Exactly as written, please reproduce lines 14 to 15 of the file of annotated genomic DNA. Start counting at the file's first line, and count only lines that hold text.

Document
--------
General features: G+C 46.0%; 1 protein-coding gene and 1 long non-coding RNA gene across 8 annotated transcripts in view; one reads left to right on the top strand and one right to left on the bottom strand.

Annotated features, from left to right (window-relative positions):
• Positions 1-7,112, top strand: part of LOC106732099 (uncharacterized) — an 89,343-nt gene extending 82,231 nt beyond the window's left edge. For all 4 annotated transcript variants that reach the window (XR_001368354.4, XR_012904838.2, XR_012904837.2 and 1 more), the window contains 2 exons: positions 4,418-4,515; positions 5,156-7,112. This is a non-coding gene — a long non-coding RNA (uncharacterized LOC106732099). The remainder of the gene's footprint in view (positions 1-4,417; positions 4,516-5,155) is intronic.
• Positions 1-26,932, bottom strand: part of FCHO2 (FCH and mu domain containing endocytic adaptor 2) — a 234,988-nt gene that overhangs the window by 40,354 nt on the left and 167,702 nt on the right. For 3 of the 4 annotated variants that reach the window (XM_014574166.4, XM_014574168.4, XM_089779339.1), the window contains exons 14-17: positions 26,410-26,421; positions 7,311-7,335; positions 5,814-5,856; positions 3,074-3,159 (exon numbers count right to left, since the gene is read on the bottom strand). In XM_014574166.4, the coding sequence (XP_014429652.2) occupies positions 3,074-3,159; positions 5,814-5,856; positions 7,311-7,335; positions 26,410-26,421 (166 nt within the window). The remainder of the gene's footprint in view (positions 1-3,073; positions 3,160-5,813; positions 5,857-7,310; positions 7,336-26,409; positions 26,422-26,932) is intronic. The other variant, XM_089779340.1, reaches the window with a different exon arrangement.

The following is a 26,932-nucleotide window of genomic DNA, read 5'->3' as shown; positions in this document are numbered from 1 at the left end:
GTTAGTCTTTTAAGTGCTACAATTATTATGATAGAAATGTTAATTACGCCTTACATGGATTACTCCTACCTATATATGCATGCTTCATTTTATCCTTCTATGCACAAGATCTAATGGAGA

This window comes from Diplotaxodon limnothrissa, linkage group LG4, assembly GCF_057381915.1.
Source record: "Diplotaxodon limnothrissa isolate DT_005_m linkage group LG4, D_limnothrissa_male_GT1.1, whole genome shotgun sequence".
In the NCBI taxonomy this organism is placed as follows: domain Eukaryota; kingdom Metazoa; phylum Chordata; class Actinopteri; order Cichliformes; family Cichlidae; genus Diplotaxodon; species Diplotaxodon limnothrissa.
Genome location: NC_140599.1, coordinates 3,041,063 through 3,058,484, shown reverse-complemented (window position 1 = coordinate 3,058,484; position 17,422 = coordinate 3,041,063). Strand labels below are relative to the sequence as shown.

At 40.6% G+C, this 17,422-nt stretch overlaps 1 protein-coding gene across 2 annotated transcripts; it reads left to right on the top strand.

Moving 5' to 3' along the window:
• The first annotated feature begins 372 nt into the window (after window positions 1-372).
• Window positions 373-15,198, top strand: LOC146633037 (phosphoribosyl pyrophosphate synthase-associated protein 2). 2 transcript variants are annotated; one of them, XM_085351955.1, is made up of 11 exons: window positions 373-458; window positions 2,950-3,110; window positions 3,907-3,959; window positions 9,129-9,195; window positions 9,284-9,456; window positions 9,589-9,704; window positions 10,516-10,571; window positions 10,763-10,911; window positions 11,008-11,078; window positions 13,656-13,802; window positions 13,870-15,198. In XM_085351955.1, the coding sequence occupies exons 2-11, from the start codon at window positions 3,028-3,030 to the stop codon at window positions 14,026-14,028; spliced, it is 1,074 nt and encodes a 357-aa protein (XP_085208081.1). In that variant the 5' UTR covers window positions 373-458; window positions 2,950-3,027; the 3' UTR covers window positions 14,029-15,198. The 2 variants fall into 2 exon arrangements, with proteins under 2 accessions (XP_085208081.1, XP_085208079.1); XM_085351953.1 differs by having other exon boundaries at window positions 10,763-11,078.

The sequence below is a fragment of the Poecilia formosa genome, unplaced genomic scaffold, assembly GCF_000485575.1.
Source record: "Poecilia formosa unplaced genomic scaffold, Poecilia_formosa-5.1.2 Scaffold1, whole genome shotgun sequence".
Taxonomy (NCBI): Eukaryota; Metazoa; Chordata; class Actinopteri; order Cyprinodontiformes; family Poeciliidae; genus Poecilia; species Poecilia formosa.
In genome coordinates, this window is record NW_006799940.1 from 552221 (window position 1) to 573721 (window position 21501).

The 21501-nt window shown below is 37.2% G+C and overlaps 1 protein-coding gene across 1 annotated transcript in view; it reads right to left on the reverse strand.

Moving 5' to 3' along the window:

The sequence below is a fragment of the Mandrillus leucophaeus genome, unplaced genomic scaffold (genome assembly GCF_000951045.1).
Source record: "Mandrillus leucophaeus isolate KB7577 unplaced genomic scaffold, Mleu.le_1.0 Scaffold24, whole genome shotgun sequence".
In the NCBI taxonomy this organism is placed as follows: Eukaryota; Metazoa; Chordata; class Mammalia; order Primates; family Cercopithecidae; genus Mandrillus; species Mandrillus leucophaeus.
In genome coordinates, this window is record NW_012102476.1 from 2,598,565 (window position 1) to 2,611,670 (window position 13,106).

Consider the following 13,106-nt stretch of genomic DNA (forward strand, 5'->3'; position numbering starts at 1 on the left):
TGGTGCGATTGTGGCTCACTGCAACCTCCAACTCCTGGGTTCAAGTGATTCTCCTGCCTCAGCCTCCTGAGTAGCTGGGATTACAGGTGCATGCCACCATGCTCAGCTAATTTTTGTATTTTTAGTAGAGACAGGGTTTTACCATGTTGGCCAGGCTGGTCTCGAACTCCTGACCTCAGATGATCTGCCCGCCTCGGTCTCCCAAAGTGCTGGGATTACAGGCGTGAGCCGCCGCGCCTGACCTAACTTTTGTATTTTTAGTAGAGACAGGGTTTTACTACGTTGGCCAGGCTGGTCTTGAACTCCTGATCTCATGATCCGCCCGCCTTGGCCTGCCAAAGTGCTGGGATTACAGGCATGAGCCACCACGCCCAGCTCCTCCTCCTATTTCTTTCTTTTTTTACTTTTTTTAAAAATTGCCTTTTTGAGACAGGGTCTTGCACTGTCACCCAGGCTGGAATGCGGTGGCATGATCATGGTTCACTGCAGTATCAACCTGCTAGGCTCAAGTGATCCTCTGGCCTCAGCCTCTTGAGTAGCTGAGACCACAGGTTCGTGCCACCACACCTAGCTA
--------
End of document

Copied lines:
• Window positions 373-15,198, top strand: LOC146633037 (phosphoribosyl pyrophosphate synthase-associated protein 2). 2 transcript variants are annotated; one of them, XM_085351955.1, is made up of 11 exons: window positions 373-458; window positions 2,950-3,110; window positions 3,907-3,959; window positions 9,129-9,195; window positions 9,284-9,456; window positions 9,589-9,704; window positions 10,516-10,571; window positions 10,763-10,911; window positions 11,008-11,078; window positions 13,656-13,802; window positions 13,870-15,198. In XM_085351955.1, the coding sequence occupies exons 2-11, from the start codon at window positions 3,028-3,030 to the stop codon at window positions 14,026-14,028; spliced, it is 1,074 nt and encodes a 357-aa protein (XP_085208081.1). In that variant the 5' UTR covers window positions 373-458; window positions 2,950-3,027; the 3' UTR covers window positions 14,029-15,198. The 2 variants fall into 2 exon arrangements, with proteins under 2 accessions (XP_085208081.1, XP_085208079.1); XM_085351953.1 differs by having other exon boundaries at window positions 10,763-11,078.

The sequence below is a fragment of the Poecilia formosa genome, unplaced genomic scaffold, assembly GCF_000485575.1.